The secondary faction, represented by a man named Mr. House and his robot army, is essentially an alternate “out” offered to the player which can be accessed from either primary branch.  The missions which one can do for Mr. House somewhat form their own branch, but this branch is very short owing to the fact it is an ending branch.  It becomes available to the player well after they have made an initial decision regarding which primary branch to follow, and at about the same time as the player is presented with their “mulligan” by the story.  Each of the primary and secondary factions is associated with their own ending; or rather, with defining the meat of the ending.  The endings in Fallout: New Vegas are essentially mix-and-match from among various elements.  However, the endings are essentially defined by allegiance with a primary or secondary faction, then qualified by actions taken in regards to tertiary factions, various towns, and important NPC characters.  A fourth major branch ending is possible if the player chooses not to ally themselves with any of the primary or secondary factions.  In this case, the tertiary factions take on a much greater significance.

There are many missions which concern none of the factions, and which concern the tertiary factions.  Since the tertiary factions are not really at odds with one another, nor are non-faction missions at odds with any particular branch (with very minor exceptions), this is where the bulk of the web structure comes into play.  It is interesting, in this context, that all of these missions can effect the ending.  To an extent, the game is even modular in regards to these non-critical missions, because many of them can be accessed at any time in the game.  Therefore, Fallout: New Vegas might be described as a formally being a web structure, but in the capacity of modules which are connected to a central skeleton in the form of a branching system.  But of course, this skeleton is not purely a branching system, as there are points where you can exit one branch in favor of another.  This is a very complex structure.  In my experience with the game so far, I have enjoyed it quite a bit.  It seems to allow for a “best of both worlds” approach in terms of the traditionally dichotomous relationship between player freedom and authorial narrative control.  While the major decisions of the game (represented by the endings) are still in some essential way limited to four branches, the player is allowed extreme freedom to craft a much larger number of qualifications to those branches over the course of the game, and is allowed this secondary sort of freedom for essentially the duration of the game.  There are 27 different non-trivial subsections of any given ending in New Vegas.  Between all the different possible qualifications to each subsection, there are a literal 180 different discrete qualifications.  As these belong to unique modules which can be combined in various ways, the actual number of possible endings is much, much larger.  Of course, since much of what determines the outcome of many of these modules concerns the decisions made in regards to primary or secondary factions, the actual number of different uniquely combinable discrete qualifications is more like 45.  The result is still a very large number of different endings, though, even if all endings fundamentally still belong to one of four primary branches.  It is a definite testament to the complexity of a game that I do not want to actually do all of the math necessary to determine the number of possible endings within it.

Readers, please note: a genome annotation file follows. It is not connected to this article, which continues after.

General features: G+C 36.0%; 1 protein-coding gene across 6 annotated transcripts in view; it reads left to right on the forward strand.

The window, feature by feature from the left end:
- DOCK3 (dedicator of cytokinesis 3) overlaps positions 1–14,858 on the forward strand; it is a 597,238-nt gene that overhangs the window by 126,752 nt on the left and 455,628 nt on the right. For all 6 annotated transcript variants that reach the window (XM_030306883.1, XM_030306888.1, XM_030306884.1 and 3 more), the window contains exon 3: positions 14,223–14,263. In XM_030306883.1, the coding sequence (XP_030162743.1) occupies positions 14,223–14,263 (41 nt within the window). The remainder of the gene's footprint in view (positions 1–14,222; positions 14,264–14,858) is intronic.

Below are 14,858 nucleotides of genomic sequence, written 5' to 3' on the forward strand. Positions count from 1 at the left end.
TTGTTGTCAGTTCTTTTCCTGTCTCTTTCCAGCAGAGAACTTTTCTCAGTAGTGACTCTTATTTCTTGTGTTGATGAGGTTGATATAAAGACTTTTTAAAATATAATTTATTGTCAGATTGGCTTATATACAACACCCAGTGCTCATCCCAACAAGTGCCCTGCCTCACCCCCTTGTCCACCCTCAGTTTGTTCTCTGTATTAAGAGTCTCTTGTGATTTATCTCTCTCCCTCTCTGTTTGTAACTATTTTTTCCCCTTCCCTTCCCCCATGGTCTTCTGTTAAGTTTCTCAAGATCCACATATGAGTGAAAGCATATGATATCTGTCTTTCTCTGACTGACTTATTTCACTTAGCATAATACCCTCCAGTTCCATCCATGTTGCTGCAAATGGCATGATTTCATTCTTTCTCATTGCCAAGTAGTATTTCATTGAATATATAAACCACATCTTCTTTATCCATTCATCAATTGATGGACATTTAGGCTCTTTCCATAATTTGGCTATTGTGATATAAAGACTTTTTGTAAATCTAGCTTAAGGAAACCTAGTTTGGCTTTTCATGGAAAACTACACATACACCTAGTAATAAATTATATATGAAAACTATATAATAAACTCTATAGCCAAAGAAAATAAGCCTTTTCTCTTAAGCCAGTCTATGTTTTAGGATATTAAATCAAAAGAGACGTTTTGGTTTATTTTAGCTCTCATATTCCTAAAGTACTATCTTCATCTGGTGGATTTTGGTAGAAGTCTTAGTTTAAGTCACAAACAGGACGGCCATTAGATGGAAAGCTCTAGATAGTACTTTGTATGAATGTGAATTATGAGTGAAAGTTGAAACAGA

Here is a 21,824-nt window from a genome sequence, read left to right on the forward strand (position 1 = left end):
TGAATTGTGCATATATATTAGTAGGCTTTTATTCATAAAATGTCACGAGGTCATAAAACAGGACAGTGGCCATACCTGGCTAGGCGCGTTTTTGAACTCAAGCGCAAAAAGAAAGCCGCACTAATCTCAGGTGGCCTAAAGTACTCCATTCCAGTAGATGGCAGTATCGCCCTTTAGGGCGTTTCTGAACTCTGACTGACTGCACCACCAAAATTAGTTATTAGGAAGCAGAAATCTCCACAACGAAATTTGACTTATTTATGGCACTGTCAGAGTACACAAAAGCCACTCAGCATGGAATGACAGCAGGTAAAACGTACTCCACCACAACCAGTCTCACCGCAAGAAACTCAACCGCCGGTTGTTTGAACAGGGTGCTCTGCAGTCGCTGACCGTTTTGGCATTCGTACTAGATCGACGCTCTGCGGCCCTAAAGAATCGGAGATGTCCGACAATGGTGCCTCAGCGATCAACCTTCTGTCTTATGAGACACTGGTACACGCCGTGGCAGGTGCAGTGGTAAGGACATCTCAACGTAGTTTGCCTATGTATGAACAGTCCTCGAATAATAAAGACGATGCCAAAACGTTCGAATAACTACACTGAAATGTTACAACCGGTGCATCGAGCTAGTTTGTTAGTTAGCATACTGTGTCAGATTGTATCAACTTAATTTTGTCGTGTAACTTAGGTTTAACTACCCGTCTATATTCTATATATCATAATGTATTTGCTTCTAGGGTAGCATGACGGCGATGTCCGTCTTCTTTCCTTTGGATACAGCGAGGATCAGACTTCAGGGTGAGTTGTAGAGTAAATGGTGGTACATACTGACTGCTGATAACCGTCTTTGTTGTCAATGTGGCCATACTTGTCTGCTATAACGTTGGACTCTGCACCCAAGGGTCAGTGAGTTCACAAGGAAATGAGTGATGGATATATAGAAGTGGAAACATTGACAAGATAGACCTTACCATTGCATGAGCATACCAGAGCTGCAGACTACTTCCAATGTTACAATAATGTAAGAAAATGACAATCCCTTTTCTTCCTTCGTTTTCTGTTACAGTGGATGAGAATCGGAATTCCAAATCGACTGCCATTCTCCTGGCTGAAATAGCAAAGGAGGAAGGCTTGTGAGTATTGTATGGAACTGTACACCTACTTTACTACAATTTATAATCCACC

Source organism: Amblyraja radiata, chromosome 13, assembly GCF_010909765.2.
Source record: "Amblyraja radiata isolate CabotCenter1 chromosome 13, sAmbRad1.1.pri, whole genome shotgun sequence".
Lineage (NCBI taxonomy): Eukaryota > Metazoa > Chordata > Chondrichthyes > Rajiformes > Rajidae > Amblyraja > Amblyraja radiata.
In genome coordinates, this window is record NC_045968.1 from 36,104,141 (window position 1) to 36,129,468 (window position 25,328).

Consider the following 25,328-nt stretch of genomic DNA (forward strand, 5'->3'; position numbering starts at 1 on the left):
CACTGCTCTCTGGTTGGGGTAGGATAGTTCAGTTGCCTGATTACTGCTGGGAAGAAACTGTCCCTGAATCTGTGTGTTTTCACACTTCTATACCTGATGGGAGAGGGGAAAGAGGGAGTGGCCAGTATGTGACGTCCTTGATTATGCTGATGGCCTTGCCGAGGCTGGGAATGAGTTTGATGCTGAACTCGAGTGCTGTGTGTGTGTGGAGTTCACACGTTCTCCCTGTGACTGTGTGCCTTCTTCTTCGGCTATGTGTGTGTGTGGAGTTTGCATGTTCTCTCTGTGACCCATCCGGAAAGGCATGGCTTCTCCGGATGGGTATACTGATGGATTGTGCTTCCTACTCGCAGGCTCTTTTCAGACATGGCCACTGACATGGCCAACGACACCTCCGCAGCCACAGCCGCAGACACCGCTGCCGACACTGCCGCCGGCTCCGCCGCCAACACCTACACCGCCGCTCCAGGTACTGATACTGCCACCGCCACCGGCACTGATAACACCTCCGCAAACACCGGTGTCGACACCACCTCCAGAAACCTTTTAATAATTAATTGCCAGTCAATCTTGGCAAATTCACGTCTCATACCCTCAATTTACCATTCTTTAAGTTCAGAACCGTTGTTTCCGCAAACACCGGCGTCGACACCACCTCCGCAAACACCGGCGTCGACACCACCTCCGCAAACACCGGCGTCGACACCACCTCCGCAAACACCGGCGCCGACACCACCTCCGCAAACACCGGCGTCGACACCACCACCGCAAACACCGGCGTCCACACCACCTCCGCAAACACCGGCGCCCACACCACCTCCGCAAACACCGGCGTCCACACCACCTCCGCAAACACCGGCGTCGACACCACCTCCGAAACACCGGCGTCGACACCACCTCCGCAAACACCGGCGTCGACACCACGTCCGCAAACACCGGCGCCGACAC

– Jessica Evans